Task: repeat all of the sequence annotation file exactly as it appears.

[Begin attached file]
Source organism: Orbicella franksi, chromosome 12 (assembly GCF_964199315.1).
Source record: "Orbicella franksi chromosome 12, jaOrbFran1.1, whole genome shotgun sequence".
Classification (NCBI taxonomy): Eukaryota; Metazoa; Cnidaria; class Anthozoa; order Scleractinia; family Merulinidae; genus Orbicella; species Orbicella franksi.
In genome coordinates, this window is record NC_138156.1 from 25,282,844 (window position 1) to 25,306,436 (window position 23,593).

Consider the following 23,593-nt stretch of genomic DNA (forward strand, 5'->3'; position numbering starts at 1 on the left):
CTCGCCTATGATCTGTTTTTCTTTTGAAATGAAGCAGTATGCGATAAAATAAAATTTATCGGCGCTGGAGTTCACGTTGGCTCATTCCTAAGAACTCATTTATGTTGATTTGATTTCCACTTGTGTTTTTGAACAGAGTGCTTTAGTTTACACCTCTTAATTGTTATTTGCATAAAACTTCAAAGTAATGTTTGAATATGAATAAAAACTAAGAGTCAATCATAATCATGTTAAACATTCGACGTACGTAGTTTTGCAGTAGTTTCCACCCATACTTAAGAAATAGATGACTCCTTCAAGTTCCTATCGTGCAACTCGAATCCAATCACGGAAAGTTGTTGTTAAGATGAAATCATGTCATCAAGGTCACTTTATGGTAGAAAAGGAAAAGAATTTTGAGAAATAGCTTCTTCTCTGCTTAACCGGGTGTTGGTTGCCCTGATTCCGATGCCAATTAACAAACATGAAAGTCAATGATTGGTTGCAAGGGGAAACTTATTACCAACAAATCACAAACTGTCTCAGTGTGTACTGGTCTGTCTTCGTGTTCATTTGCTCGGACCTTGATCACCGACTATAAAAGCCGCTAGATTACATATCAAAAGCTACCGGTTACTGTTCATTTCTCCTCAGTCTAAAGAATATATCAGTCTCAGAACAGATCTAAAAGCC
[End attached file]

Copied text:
Source organism: Orbicella franksi, chromosome 12 (assembly GCF_964199315.1).
Source record: "Orbicella franksi chromosome 12, jaOrbFran1.1, whole genome shotgun sequence".
Classification (NCBI taxonomy): Eukaryota; Metazoa; Cnidaria; class Anthozoa; order Scleractinia; family Merulinidae; genus Orbicella; species Orbicella franksi.
In genome coordinates, this window is record NC_138156.1 from 25,282,844 (window position 1) to 25,306,436 (window position 23,593).

Consider the following 23,593-nt stretch of genomic DNA (forward strand, 5'->3'; position numbering starts at 1 on the left):
CTCGCCTATGATCTGTTTTTCTTTTGAAATGAAGCAGTATGCGATAAAATAAAATTTATCGGCGCTGGAGTTCACGTTGGCTCATTCCTAAGAACTCATTTATGTTGATTTGATTTCCACTTGTGTTTTTGAACAGAGTGCTTTAGTTTACACCTCTTAATTGTTATTTGCATAAAACTTCAAAGTAATGTTTGAATATGAATAAAAACTAAGAGTCAATCATAATCATGTTAAACATTCGACGTACGTAGTTTTGCAGTAGTTTCCACCCATACTTAAGAAATAGATGACTCCTTCAAGTTCCTATCGTGCAACTCGAATCCAATCACGGAAAGTTGTTGTTAAGATGAAATCATGTCATCAAGGTCACTTTATGGTAGAAAAGGAAAAGAATTTTGAGAAATAGCTTCTTCTCTGCTTAACCGGGTGTTGGTTGCCCTGATTCCGATGCCAATTAACAAACATGAAAGTCAATGATTGGTTGCAAGGGGAAACTTATTACCAACAAATCACAAACTGTCTCAGTGTGTACTGGTCTGTCTTCGTGTTCATTTGCTCGGACCTTGATCACCGACTATAAAAGCCGCTAGATTACATATCAAAAGCTACCGGTTACTGTTCATTTCTCCTCAGTCTAAAGAATATATCAGTCTCAGAACAGATCTAAAAGCC